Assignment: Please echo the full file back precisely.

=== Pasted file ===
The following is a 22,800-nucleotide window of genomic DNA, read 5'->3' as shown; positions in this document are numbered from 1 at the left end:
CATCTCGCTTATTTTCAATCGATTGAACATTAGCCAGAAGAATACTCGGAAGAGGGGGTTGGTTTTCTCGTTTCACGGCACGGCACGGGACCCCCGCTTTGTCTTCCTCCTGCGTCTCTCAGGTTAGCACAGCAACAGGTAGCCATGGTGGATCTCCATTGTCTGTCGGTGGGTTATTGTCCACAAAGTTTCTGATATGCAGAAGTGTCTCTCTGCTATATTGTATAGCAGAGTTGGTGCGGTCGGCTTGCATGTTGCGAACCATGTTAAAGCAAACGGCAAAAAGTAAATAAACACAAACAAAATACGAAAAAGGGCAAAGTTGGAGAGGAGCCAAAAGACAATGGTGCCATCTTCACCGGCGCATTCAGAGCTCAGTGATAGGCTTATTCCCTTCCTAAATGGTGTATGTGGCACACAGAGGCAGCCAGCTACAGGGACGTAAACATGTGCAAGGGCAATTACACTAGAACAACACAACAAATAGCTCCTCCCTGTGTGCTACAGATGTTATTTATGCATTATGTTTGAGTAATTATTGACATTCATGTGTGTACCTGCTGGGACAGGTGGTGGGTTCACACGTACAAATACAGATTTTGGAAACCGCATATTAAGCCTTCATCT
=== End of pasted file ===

The following is a 22,800-nucleotide window of genomic DNA, read 5'->3' as shown; positions in this document are numbered from 1 at the left end:
CATCTCGCTTATTTTCAATCGATTGAACATTAGCCAGAAGAATACTCGGAAGAGGGGGTTGGTTTTCTCGTTTCACGGCACGGCACGGGACCCCCGCTTTGTCTTCCTCCTGCGTCTCTCAGGTTAGCACAGCAACAGGTAGCCATGGTGGATCTCCATTGTCTGTCGGTGGGTTATTGTCCACAAAGTTTCTGATATGCAGAAGTGTCTCTCTGCTATATTGTATAGCAGAGTTGGTGCGGTCGGCTTGCATGTTGCGAACCATGTTAAAGCAAACGGCAAAAAGTAAATAAACACAAACAAAATACGAAAAAGGGCAAAGTTGGAGAGGAGCCAAAAGACAATGGTGCCATCTTCACCGGCGCATTCAGAGCTCAGTGATAGGCTTATTCCCTTCCTAAATGGTGTATGTGGCACACAGAGGCAGCCAGCTACAGGGACGTAAACATGTGCAAGGGCAATTACACTAGAACAACACAACAAATAGCTCCTCCCTGTGTGCTACAGATGTTATTTATGCATTATGTTTGAGTAATTATTGACATTCATGTGTGTACCTGCTGGGACAGGTGGTGGGTTCACACGTACAAATACAGATTTTGGAAACCGCATATTAAGCCTTCATCT